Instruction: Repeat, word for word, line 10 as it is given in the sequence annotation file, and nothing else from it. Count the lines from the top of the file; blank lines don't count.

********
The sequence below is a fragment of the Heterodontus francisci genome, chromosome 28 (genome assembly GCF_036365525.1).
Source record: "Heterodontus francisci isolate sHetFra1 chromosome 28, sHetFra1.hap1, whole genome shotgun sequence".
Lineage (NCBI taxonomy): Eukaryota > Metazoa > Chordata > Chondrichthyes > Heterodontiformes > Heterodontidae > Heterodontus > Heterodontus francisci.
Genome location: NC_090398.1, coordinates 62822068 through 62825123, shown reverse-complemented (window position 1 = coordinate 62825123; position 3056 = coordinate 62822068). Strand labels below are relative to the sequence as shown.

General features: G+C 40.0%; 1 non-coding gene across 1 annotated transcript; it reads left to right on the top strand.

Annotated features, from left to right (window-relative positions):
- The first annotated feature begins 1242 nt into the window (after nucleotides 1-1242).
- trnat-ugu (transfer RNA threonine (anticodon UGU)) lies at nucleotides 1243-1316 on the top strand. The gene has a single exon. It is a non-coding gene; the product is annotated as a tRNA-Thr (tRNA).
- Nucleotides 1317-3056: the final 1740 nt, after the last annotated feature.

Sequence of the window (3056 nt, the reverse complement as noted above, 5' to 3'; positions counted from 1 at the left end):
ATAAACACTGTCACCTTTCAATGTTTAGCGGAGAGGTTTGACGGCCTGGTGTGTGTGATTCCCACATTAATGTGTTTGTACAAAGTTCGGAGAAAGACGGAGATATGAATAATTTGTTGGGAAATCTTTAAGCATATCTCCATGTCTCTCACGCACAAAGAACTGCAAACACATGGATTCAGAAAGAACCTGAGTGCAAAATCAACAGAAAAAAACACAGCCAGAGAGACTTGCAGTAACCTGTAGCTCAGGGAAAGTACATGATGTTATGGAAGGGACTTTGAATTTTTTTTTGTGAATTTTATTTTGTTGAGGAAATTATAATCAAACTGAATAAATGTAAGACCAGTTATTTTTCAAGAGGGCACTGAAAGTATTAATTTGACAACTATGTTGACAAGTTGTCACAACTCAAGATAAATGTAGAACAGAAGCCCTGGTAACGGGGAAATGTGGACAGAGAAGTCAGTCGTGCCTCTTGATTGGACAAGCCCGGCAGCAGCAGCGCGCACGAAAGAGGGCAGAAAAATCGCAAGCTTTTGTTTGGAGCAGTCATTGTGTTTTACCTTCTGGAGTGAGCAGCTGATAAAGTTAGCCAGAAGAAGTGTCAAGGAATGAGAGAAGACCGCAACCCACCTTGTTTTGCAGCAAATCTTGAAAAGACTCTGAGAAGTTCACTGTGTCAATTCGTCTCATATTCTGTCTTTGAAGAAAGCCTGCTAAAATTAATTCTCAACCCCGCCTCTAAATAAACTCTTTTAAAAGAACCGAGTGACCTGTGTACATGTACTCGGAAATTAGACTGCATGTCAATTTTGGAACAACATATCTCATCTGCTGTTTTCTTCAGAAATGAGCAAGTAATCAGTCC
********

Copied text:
Sequence of the window (3056 nt, the reverse complement as noted above, 5' to 3'; positions counted from 1 at the left end):